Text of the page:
The East Sussex town of Uckfield makes up for its small size with access to countryside, coast and nearby towns and cities, including Brighton. Sandwiched between the coastal parts of East Sussex and Ashdown Forest, east of the A22 between Eastbourne and London, it’s a thriving Wealden market town that may well be one of the region’s best-kept secrets, plus it has a strong sense of community.

History of Bexhill on Sea

The history

Uckfield’s first historical mention is in the late 1200s; a medieval chapel was built here in 1291, which was later replaced by the Holy Cross parish church in 1839. However, evidence has been found of human occupation here as early as the Stone Age. The town also became a stop-off point on the pilgrimage between Canterbury, Chichester and Lewes, while also being a central staging post on many trade routes. Its oldest house to remain standing, Bridge Cottage, dates from the fifteenth century. (These days, it’s a museum.)

Uckfield essentially developed in its High Street and the New Town area just to the south of the original town centre. Church Street ha a number of post-medieval buildings, including the Old Grammar School, Bakers Cottage and the Malt House.

Local amenities

There’s an award-winning cinema, the Picture House, and great sports facilities, plus a decent line-up of local shops including banks and supermarkets. There’s also a popular leisure centre and swimming pool. On the banks of the River Uck is a pleasant pedestrianised shopping centre, called Bell Walk, and there are also plenty of good places around to have a drink or something to eat.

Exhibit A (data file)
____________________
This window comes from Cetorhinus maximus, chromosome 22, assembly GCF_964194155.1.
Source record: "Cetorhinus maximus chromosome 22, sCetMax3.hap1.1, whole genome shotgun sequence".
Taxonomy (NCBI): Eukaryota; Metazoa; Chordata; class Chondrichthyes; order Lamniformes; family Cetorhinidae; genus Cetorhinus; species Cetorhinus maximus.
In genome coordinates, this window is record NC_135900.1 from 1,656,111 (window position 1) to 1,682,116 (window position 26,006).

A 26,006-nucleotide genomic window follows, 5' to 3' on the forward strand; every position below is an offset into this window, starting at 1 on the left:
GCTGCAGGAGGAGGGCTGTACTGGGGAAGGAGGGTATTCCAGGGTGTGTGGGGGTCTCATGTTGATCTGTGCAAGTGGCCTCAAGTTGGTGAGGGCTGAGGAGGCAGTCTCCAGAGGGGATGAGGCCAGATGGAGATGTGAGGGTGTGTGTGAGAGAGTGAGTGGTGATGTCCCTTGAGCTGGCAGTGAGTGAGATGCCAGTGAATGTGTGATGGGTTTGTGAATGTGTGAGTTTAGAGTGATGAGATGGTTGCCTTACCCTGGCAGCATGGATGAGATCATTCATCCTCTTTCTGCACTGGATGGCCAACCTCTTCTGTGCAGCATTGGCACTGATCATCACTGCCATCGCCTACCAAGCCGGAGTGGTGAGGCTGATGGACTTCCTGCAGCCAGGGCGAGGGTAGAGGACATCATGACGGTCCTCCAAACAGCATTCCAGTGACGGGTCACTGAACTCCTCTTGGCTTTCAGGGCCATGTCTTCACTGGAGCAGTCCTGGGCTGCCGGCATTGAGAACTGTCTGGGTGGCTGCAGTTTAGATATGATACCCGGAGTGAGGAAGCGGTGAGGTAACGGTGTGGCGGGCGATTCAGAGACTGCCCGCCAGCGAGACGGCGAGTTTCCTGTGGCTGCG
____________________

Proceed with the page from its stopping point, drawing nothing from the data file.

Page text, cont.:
Bexhill on Sea Local Amenities
Bexhill on Sea Free Time

Free time

Uckfield lies on the southern limits of the High Weald Area of Outstanding Natural Beauty (AONB), near the Ashdown Forest, while the River Uck winds through the lower areas of the town. It’s also worth checking out West Park and Hempstead Meadows nature reserves, as well as Harlands Pond and Nightingale Wood if you’re exploring locally.

There’s a Farmers’ Market on the first Saturday of each month, which is the biggest of its kind in the county. Then there’s the local festival, held over a number of weeks each summer.

So with so much on the doorstep, you shouldn’t be short of things to do.

Well connected

The B2102 runs through the middle of town, and the A22, A26 and A272 are all accessible. There are regular train services to London Bridge and East Croydon, plus transport links to Brighton, Tunbridge Wells and Eastbourne.

Bexhill on Sea Transport

 Whats nearby

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